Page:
mark cooley
Since 2002
Works in United States of America

Mark Cooley is an interdisciplinary artist interested in exploring the intersections of art, activism and institutional critique in a variety of contexts. Subjects of particular interest are U.S. foreign policy, corporate culture, and the political economy of new technologies. Recently, Mark has focused his attention on food production and consumption and the ways in which artists may mediate in these processes.

The New American Dictionary

The Boston-based performance group Institute for Infinitely Small Things has published a book called The New American Dictionary.

The dictionary highlights the terminology of fear, security and war that has permeated American English post 9-11. It includes 68 new terms i.e. Preparedness and Freedom Fries as well as terms that have recently been redefined i.e. Torture.

The dictionary also has an interactive dimension. 58 terms are left undefined for the reader to pencil in their own definition. Furthermore, readers are invited to submit their additions to the institute for a possible inclusion in the 2nd edition.

The New American Dictionary is available at several online stores.


exhaust emissions balloons

a huge balloon, tied to a car�s vent-pipe, depicting the amount of exhaust emissions a car releases a day.

the "bursting earth" project is similar, but more dynamic. activists attach world globe balloons on exhaust pipes of cars in Berlin. the exhaust gas inflates the ballons. after the message becomes readable, there is a big "bang".

[link: & &]



Aram Bartholl is a german artist renowned for making physical abstractions of the digital world, particularly game-worlds.

One of Aram's not-to-be-missed performances is inspired by the popular computer game World of Warcraft (WoW).

In WoW, the nickname of the player's avatar is constantly hovering above the head of the player so that the identity is visible for everyone else in the game.

Aram took this little feature out of cyberspace to see how it would look if people's names would float above their heads in the physical world too.

WoW has been performed at different locations around the world. Luckily, it is well-documented!

Getting coffee WoW style Workshop in Ghent Project Site




Aesthetics and Politics

REALIZING THE IMPOSSIBLE: ART AGAINST AUTHORITY by Josh MacPhee, Erik Reuland, editors :: There has always been a close relationship between aesthetics and politics in anti-authoritarian social movements. And those movements have in turn influenced many of the last century's most important art movements, including cubism, Dada, post-impressionism, abstract expressionism, surrealism, Fluxus, Situationism, and punk. Today, the movement against corporate globalization, with its creative acts of resistance, has brought anti-authoritarian politics into the forefront. This sprawling, inclusive collection explores this vibrant history, with topics ranging from turn-of-the-century French cartoonists to modern Indonesian printmaking, from people rolling giant balls of trash down Chicago streets to massive squatted urban villages and renegade playgrounds in Denmark, from stencil artists of Argentina to radical video collectives of the US and Mexico. Lots of illustrations, all b&w.;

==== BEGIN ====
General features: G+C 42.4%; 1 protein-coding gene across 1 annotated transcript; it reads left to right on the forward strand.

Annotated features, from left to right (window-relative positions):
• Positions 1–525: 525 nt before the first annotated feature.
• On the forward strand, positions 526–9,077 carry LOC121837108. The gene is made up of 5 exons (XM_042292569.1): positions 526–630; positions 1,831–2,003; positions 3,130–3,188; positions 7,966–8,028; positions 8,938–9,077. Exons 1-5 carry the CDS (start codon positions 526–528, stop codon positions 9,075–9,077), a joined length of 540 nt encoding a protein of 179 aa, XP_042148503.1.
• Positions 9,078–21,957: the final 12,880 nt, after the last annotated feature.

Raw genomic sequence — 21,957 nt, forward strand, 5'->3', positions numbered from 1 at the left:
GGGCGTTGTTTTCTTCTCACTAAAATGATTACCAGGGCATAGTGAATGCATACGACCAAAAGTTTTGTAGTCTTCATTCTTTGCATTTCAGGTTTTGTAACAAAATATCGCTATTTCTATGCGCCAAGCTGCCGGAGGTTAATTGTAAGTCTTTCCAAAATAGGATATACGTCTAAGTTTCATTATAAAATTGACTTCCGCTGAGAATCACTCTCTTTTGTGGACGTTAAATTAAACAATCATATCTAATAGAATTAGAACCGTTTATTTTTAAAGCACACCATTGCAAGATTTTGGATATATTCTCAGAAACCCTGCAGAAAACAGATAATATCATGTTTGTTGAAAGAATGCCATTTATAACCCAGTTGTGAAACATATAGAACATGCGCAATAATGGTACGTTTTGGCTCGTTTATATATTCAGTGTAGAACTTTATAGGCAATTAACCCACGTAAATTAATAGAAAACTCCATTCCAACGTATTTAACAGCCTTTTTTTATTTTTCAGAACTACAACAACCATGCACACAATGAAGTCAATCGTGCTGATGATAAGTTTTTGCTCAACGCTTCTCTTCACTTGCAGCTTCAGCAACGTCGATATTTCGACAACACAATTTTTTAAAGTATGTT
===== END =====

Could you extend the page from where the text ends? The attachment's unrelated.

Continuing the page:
Discussions (102) Opportunities (7) Events (39) Jobs (2)


antiwar online participation

----- Original Message -----
From: Frank Shifreen
Sent: 3/18/2003 3:10:27 AM
Subject: [drinkink] Dear Artists : Imminent War? Let's build a storm of images to counter velocity of war

Web Images Needed to counter War
Tonight President Bush announced the start of


Stalin Reanimated Expresses Newfound Love for Activist Art

Wed Feb 05, 2003 00:00 - Wed Feb 05, 2003

Stalin Reanimated Expresses Newfound Love for Activist Art

Reproduced from: Assimilated Press
Author: Gwen Hooks

Earlier today American Scientists announced a stunning leap forward for biotechnology, and unexpectedly by extension a cultural awakening, by successfully reanimating the body of Joseph Stalin in a government laboratory located at an undisclosed US military installation. The genetic material brought to the US by a Russian defector in the early 1980's had been kept and under close guard until a crack-team of nuclear and chemical biologists petitioned and attained access to the material. "It took some hard work - everyone is aware of Stalin's public image problem - but thankfully we could convince President Bush that it was in his best interest to sign on to this project," commented chief scientist Richard Marine. While the scientific ramifications of this project are clearly monumental, perhaps the biggest surprise was the unexpected cultural and political dividends that this project could reap for the current administration. At a brief press conference held at President Bush's ranch in Texas, Stalin, who was not expected to speak formally, gave a brief and emotional statement including thoughts on his legacy, world politics, and the afterlife, but most surprising was an outline for the cultural revitalization of Amerika. The key to "liberating the masses," as he put it, was not to impose a blatant government mandate concerning art and other visual representations, but to "use the historic strategies of artists who resisted totalitarianism against those who are pro-democracy today." Stalin went on to state, "if we (the 1%) assimilate all that we previously saw as "subversive" and use these techniques as our own then where will the subversive exist?" Stalin continued, "the beauty here is that we can make the cultural elite and the uppermiddle classes - who are generally the demographic for successful artists - feel as though we are representing democracy even while our policies say quite the opposite.


White House Cancels Poetry Symposium